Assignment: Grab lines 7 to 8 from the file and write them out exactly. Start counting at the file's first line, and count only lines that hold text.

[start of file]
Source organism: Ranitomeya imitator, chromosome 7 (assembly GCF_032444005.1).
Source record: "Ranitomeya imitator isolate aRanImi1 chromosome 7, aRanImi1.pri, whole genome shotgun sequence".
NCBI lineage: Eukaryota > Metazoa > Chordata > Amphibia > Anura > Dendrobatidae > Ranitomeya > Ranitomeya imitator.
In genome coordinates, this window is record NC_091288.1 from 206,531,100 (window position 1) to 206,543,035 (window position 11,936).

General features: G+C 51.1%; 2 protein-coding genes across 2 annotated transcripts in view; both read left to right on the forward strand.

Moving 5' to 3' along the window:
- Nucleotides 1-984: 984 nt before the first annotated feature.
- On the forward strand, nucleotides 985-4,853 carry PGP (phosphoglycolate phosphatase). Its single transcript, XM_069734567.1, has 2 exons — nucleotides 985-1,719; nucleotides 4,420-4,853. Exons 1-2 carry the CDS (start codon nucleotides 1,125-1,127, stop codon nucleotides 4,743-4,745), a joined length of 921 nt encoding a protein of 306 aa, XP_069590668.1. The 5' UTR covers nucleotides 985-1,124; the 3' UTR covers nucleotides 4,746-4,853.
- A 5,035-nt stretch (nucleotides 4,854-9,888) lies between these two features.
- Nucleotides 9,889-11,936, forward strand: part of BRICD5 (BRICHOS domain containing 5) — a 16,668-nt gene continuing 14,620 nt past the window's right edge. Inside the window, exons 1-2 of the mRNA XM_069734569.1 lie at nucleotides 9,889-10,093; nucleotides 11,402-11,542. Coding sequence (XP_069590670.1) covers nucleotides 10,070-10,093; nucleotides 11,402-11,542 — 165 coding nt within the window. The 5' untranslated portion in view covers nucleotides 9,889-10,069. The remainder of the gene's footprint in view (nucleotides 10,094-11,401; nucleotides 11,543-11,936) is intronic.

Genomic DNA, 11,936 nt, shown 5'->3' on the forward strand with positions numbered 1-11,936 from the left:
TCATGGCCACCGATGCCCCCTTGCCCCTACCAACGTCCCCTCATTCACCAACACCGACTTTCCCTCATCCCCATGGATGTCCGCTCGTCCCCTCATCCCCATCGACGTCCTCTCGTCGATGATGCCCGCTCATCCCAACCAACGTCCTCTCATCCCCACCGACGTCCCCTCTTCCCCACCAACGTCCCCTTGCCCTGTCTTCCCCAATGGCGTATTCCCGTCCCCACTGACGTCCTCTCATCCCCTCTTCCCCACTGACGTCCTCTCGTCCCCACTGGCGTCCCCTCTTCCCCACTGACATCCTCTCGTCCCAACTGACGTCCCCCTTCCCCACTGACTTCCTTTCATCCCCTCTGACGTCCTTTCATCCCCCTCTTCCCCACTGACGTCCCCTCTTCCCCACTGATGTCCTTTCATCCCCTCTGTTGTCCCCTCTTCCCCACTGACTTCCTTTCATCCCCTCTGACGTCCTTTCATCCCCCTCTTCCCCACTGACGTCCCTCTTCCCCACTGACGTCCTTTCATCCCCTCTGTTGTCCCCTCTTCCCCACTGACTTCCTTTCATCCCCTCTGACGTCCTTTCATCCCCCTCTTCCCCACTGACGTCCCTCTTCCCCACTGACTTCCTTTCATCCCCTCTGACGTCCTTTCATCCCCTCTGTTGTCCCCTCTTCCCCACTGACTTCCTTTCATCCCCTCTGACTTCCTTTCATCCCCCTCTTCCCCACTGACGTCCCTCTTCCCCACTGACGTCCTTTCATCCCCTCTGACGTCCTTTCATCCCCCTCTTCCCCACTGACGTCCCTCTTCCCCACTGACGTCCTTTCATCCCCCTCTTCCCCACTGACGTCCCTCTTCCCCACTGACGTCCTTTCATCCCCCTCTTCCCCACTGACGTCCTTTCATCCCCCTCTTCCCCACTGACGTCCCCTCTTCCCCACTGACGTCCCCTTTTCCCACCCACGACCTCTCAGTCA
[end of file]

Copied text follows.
- Nucleotides 1-984: 984 nt before the first annotated feature.
- On the forward strand, nucleotides 985-4,853 carry PGP (phosphoglycolate phosphatase). Its single transcript, XM_069734567.1, has 2 exons — nucleotides 985-1,719; nucleotides 4,420-4,853. Exons 1-2 carry the CDS (start codon nucleotides 1,125-1,127, stop codon nucleotides 4,743-4,745), a joined length of 921 nt encoding a protein of 306 aa, XP_069590668.1. The 5' UTR covers nucleotides 985-1,124; the 3' UTR covers nucleotides 4,746-4,853.